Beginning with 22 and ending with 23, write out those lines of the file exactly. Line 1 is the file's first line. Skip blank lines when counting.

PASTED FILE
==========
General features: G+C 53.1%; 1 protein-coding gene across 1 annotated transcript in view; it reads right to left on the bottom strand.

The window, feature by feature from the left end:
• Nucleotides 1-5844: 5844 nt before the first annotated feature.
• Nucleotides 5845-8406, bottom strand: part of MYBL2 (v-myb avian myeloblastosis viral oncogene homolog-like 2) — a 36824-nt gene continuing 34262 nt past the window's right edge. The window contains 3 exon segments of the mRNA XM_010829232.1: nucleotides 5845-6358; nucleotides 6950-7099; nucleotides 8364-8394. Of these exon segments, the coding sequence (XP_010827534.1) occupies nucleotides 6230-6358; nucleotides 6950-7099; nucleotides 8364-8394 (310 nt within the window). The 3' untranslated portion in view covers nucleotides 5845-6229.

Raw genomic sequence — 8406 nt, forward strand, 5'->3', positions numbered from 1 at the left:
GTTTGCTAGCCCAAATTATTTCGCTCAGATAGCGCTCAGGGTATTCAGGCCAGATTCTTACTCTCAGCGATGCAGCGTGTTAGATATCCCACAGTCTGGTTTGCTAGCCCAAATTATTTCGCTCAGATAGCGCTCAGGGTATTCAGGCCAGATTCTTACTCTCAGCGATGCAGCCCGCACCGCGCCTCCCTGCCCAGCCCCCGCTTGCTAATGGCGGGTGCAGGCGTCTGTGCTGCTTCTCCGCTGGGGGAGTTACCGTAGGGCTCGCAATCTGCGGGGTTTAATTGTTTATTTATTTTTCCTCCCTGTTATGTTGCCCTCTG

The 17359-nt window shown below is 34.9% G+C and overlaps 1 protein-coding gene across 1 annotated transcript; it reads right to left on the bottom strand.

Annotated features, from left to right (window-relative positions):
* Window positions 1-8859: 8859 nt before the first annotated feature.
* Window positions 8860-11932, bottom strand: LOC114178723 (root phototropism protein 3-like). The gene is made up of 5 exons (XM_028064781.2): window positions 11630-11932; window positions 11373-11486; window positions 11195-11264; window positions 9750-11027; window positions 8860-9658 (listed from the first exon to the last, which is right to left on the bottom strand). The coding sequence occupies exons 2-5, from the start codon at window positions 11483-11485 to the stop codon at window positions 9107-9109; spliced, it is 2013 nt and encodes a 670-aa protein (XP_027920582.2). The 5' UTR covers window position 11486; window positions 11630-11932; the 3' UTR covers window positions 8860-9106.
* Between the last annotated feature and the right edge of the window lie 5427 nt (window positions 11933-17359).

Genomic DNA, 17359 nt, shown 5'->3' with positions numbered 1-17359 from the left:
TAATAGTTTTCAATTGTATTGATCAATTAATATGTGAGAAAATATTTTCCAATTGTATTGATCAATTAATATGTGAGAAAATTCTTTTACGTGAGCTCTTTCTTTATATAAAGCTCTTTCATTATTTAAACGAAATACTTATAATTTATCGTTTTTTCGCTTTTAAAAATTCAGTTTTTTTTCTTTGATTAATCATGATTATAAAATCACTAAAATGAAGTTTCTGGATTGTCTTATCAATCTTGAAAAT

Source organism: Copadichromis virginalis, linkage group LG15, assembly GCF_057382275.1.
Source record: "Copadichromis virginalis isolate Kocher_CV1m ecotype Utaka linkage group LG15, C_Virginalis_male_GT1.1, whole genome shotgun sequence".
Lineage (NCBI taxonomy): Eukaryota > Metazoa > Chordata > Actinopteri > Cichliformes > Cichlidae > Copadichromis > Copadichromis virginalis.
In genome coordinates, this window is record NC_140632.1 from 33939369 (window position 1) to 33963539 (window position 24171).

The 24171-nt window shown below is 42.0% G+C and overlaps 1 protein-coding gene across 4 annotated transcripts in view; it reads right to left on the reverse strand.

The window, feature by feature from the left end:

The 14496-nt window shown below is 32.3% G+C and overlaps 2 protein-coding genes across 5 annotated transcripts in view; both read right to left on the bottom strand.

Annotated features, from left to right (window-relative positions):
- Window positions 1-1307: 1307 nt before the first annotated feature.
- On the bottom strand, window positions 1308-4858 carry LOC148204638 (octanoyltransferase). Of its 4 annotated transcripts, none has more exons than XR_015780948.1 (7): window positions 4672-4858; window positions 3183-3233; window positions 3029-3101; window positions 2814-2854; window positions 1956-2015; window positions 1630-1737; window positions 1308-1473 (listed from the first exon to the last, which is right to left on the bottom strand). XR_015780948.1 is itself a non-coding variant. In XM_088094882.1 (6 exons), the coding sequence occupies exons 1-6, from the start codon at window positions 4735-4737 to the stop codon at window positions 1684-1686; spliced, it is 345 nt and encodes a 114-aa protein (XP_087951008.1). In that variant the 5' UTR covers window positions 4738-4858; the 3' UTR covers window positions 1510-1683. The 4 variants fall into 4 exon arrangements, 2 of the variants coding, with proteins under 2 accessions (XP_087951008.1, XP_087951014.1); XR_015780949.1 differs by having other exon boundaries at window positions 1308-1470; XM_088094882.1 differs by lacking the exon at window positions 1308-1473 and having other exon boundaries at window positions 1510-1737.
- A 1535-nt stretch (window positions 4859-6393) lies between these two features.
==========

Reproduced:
- Window positions 1-1307: 1307 nt before the first annotated feature.
- On the bottom strand, window positions 1308-4858 carry LOC148204638 (octanoyltransferase). Of its 4 annotated transcripts, none has more exons than XR_015780948.1 (7): window positions 4672-4858; window positions 3183-3233; window positions 3029-3101; window positions 2814-2854; window positions 1956-2015; window positions 1630-1737; window positions 1308-1473 (listed from the first exon to the last, which is right to left on the bottom strand). XR_015780948.1 is itself a non-coding variant. In XM_088094882.1 (6 exons), the coding sequence occupies exons 1-6, from the start codon at window positions 4735-4737 to the stop codon at window positions 1684-1686; spliced, it is 345 nt and encodes a 114-aa protein (XP_087951008.1). In that variant the 5' UTR covers window positions 4738-4858; the 3' UTR covers window positions 1510-1683. The 4 variants fall into 4 exon arrangements, 2 of the variants coding, with proteins under 2 accessions (XP_087951008.1, XP_087951014.1); XR_015780949.1 differs by having other exon boundaries at window positions 1308-1470; XM_088094882.1 differs by lacking the exon at window positions 1308-1473 and having other exon boundaries at window positions 1510-1737.